Last night my husband’s band was playing at the town carnival, much like every year. I was headed there with our son and my mother. After telling the gate-keeper I was ‘with the band’ (something that seriously never gets old) I pulled through the gate and was driving down towards the back of the carnival, towards the pavilion where my husband was setting up. To the right of me was a long line of handicap parking. I notice out of the corner of my eye something bright red, so I turned to look and saw an old man walking. He wore a bright red sweater, pants, he had pure white hair. He was shuffling as he walked, using a cane to help him. It was my grandfather, I thought, my heart stopping. My grandfather has been gone since 2008. I was breathless. I couldn’t take my eyes of the man, as tears sprung to my eyes. I started to stutter “It’s grandpa” under my breath. Then I started sobbing because I knew that it wasn’t. My son reached over and patted my back and asked me if I was OK, my mom in the back seat simply said “He always loved Fun Days”. (the name of the carnival).
I tried to pull myself together. It was such a heartbreaking moment for me to see that man and feel the joy of thinking it was my grandfather only to feel the soul crushing reality that it wasn’t him and it would never be him again.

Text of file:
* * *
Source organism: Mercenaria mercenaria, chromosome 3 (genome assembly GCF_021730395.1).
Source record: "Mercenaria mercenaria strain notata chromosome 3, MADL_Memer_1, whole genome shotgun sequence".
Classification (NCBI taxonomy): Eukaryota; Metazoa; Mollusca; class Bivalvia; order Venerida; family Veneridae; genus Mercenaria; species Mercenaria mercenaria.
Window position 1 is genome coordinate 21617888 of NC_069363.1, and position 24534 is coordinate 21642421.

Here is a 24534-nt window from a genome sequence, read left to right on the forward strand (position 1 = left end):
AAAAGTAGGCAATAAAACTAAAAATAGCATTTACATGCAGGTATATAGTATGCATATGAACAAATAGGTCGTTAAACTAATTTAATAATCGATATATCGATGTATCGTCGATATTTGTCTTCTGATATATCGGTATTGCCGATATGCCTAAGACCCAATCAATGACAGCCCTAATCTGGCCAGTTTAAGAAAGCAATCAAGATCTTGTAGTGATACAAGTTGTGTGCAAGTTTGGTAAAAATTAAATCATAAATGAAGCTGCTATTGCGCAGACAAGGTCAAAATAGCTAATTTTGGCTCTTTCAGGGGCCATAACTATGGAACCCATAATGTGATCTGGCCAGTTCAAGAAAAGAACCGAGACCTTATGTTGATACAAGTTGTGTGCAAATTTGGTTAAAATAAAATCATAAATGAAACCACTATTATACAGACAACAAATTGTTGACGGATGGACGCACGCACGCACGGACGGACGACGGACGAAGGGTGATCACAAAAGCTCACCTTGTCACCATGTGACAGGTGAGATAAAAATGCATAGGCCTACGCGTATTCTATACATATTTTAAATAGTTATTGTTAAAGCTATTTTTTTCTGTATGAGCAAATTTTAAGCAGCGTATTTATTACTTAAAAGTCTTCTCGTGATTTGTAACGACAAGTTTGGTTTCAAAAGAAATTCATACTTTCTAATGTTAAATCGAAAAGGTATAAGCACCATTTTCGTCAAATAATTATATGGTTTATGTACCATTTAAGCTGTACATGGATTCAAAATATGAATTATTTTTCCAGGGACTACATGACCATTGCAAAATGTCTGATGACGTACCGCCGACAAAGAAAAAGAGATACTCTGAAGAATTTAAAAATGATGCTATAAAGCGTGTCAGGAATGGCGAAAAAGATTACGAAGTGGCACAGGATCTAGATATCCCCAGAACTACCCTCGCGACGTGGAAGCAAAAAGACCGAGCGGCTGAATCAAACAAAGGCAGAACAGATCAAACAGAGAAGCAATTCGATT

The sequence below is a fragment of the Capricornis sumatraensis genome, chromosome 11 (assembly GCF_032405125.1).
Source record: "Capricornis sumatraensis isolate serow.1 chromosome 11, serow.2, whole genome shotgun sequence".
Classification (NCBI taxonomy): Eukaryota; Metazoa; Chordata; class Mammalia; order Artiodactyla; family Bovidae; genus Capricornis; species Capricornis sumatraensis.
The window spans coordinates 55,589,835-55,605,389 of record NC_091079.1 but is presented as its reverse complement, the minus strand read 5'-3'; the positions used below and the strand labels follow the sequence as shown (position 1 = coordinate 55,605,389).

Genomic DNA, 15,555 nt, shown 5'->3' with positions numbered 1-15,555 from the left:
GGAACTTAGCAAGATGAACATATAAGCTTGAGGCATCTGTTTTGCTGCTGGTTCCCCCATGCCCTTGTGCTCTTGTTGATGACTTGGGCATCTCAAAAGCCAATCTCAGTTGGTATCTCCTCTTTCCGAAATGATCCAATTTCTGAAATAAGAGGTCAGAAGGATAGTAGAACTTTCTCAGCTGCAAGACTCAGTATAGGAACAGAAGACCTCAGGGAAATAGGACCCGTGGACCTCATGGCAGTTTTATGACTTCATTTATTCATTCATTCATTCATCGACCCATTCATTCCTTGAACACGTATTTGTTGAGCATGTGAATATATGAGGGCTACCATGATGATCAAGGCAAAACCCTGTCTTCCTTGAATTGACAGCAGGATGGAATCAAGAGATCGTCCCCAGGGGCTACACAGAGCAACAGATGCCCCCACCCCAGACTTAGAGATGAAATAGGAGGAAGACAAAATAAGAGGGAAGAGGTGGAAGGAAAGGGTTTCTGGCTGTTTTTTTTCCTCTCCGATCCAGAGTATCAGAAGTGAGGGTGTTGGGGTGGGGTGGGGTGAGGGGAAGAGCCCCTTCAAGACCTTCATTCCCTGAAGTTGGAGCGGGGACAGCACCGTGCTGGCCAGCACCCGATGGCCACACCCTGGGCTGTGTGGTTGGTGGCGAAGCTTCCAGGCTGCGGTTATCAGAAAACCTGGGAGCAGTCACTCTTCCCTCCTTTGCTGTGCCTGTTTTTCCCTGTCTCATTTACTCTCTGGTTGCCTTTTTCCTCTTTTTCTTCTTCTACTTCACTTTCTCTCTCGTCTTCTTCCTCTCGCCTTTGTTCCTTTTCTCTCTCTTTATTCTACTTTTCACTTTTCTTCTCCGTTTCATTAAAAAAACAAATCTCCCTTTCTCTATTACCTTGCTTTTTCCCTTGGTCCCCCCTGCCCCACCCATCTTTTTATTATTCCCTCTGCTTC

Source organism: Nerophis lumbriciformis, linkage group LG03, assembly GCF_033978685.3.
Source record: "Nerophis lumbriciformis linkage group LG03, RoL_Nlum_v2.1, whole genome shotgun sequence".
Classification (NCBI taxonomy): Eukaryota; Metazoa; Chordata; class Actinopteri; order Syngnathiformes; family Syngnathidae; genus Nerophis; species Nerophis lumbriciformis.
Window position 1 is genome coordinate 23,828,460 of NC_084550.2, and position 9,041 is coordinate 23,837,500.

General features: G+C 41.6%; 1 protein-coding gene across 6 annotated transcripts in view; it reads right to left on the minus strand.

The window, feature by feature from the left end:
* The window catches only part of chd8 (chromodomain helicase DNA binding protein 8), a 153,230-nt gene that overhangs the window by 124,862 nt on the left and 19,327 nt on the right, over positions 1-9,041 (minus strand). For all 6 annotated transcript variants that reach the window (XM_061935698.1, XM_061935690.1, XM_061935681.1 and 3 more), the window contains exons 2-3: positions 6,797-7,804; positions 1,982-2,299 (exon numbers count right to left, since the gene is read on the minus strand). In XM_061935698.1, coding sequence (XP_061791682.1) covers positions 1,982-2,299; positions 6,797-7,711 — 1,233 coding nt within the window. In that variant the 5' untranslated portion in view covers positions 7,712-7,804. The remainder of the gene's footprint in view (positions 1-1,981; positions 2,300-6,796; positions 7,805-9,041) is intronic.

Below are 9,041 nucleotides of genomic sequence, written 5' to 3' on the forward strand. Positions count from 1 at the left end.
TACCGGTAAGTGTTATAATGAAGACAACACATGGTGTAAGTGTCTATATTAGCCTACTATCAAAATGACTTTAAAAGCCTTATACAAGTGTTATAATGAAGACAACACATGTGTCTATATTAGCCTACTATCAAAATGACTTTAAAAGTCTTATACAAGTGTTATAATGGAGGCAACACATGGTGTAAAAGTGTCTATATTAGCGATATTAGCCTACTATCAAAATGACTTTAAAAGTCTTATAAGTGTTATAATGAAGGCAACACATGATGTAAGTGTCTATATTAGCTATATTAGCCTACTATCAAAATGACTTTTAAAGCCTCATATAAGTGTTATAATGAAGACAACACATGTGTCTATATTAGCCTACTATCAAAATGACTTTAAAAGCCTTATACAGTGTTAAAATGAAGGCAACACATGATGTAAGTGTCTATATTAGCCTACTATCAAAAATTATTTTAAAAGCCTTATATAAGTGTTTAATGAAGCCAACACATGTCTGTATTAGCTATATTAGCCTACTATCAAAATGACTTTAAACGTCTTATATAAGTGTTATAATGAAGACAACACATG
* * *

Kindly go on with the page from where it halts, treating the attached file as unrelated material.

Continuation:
He did so love that carnival. He worked every year at the Methodist Church booth, selling hotdogs. When I was young, he made sure I worked a shift and often managed to talk my friends into working alongside me. When I was older when young ones of my own, he would make sure they had money for games and rides and a hot dog and soda before the night was over. He never missed a year of that carnival until the last year of his life, when he was to ill and was hospitalized.
He was sick for quite a while, Alzheimer’s had settled in, followed by a sad myriad of other aliments that made him uncomfortable.
He left us all, in the middle of warm summer night. He was alone, in a cold, sterile hospital room. He hated being alone. Especially when he didn’t feel well. Making the situation even sadder is the fact that his wife of over 50 years, my grandmother, was in another hospital having surgery and couldn’t be there. Perhaps she knew it wasn’t something she could handle. I don’t know.
I do know, for one brief, heartbreaking moment, I saw a man in a red sweater and I felt joy. I knew it wasn’t real. That it couldn’t be.